THE THING From Another World—-“I bring you a warning: Everyone of you listening to my voice, tell the world, tell this to everybody wherever they are. Watch the skies. Everywhere. Keep looking. Keep watching the skies.” As the titles sear onto the screen, Dimitri Tiomkin’s truly other-worldly music marches at you with unstoppable eerie power, and in short order you are drawn into one of the great, formative science-fiction classics, an enduring cinema chiller.
Producer Howard Hawks gave the directing credit to Christian Nyby, who had edited Hawk’s classics To Have And Have Not, The Big Sleep, Red River and The Big Sky, but it’s generally conceded that HH was the guiding hand behind most of the shoot.
Regardless of who really steered between “Action!” and “Cut!”, the results are sustained and mounting suspense, likably naturalistic characterizations (apart from a violent vegetable) and no-nonsense pacing over a trim 87 minutes.
The Arctic. It was a mistake of the FUBAR variety to set off those thermite bombs on that ice-bound black sphere, so stalwart Kenneth Tobey and his crew of U.S. Air Force sentries have to pay the price for their curiosity. For once the romance afforded the leading man (via Hawks protegee Margaret Sheridan) doesn’t hamstring the plot; for once the supporting cast aren’t wiseacre stereotypes–it all clicks: the expert black & white lensing from Russell Harlan suggesting the deep isolation of the base camp, the restrained use of the title creature, making for greater impact when he/it/that shows up suddenly, the Hawksian overlapping dialogue.
The script not only took advantage of the growing interest in possible visitors from outside the atmosphere, but played off the public perception of science-going-awry, with dread over the Atomic Age. Here, it’s the cool heads of the military that deal with—well, things—rather than the myopic scientists who naively wish to ‘reason and learn’ from some galactic monster whose idea of communication is to use their blood as a cocktail. The fools! “There are no enemies in science, only phenomena to be studied.” Oh, get real! No doubt they all wear glasses. As if the Commies aren’t pests enough.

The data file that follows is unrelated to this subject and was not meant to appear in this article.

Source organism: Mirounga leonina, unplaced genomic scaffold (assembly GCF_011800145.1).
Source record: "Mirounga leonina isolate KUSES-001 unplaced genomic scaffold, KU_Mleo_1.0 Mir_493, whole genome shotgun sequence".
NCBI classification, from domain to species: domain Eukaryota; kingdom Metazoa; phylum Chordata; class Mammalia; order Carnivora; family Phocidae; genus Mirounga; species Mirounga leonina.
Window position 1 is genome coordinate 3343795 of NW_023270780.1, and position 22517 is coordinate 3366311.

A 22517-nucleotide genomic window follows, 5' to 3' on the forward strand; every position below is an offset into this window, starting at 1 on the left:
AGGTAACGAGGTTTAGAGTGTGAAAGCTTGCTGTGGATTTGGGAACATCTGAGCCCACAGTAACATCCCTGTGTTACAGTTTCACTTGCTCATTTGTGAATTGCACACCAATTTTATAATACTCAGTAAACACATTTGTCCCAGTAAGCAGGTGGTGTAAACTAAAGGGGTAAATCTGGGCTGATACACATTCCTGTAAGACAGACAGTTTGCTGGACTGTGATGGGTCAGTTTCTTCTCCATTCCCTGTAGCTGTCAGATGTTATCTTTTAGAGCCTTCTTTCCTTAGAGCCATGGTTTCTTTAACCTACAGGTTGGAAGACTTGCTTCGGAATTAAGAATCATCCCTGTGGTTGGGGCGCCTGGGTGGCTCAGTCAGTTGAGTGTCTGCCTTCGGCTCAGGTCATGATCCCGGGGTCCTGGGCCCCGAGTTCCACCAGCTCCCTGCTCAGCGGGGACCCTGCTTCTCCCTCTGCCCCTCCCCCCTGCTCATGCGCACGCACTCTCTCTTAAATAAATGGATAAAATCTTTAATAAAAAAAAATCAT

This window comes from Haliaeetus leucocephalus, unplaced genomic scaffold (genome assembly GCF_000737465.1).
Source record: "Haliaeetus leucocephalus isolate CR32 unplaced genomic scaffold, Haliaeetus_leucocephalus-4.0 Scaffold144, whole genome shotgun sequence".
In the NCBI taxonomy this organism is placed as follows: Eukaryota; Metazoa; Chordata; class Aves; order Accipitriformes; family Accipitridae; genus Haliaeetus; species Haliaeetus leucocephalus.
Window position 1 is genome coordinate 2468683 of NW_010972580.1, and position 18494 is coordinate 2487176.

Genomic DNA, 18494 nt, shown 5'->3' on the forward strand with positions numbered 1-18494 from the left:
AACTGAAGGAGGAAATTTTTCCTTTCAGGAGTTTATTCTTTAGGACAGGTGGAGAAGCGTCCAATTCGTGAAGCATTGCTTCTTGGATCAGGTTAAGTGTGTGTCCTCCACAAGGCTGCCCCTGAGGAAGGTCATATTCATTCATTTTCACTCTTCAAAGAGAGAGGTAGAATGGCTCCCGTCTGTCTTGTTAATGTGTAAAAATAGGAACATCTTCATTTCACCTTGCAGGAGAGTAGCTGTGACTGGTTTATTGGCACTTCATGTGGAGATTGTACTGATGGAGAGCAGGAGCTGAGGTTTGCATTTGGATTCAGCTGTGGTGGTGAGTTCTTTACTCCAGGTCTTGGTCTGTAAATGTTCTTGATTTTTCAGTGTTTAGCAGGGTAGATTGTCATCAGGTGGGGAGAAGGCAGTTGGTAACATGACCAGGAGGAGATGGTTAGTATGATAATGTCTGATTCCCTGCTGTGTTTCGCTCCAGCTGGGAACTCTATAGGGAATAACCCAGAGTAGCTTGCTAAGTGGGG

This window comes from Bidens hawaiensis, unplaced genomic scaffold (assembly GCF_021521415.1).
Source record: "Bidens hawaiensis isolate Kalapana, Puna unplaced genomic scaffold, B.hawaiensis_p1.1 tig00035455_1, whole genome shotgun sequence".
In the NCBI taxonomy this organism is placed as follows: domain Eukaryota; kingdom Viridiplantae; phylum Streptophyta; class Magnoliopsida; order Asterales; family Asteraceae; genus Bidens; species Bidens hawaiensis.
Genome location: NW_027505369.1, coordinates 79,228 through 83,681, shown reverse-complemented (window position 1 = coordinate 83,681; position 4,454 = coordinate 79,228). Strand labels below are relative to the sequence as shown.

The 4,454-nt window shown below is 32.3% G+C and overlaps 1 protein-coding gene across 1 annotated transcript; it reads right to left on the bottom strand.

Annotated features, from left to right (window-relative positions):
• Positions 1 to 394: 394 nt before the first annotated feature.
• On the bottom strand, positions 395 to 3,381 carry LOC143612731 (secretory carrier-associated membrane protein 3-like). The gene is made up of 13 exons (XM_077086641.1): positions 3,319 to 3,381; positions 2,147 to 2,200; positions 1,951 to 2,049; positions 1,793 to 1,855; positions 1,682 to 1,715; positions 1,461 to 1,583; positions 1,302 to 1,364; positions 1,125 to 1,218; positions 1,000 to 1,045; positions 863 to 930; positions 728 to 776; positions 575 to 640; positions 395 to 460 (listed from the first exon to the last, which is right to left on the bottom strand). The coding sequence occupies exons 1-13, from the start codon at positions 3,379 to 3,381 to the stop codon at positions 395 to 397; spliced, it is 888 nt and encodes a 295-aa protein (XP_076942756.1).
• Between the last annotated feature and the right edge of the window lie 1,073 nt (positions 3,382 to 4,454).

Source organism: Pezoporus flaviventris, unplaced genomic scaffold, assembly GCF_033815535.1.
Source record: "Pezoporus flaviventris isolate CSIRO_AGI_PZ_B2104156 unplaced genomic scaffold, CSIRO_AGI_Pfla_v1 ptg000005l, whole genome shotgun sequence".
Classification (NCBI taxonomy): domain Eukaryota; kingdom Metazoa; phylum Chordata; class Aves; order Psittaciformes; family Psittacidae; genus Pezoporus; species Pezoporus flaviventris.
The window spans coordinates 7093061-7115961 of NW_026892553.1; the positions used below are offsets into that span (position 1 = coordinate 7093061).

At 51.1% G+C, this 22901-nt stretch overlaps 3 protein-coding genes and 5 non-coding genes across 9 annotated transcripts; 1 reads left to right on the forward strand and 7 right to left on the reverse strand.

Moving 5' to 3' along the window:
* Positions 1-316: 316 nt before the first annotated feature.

Great scenes: the crew realizes the size and shape of the craft in the ice; the Geiger counter starts to go crazy just before a door is opened and we come face-to-face with the seven-foot-tall “intellectual carrot“; the Thing’s rampage through the recreation room, doused with gasoline, flailing savagely, squealing away into the blizzard with sled dogs hanging on his arms; the catwalk cookoff.
At 34, Kenneth Tobey had been in bit parts for six years before landing the lead here, he’d continue lending solid work in scads of films and TV roles until his final bow in 2005, spoofing 50s favorites he’d been in, which included It Came From Beneath The Sea and The Beast From 20,000 Fathoms. He ‘watched the skies’ on the tube for 111 episodes of Whirlybirds.
Coming out the same year as The Day The Earth Stood Still and When Worlds Collide, this film helped launch the wave of science-fiction epics of the decade, and earning $2,000,000 came in a surprising #46 of the years releases, proving to Hollywood that there was a viable market for a once-derided genre. Remade in 1982, to initial disdain by critics and disappointing receipts, that version with Kurt Russell is now highly regarded as well (those of us who paid attention liked it all along). A prequel in 2011 is also effective and underrated. You can’t keep a good homicidal interplanetary Brussels sprout down.
With fine assist from Douglas Spencer, Robert Cornthwaite (the snooty lead scientist), Robert Nichols, Dewey Martin, Eduard Franz, John Dierkes, William Self, Paul Frees, George Fenneman and—of course—James Arness as The Thing From Another World.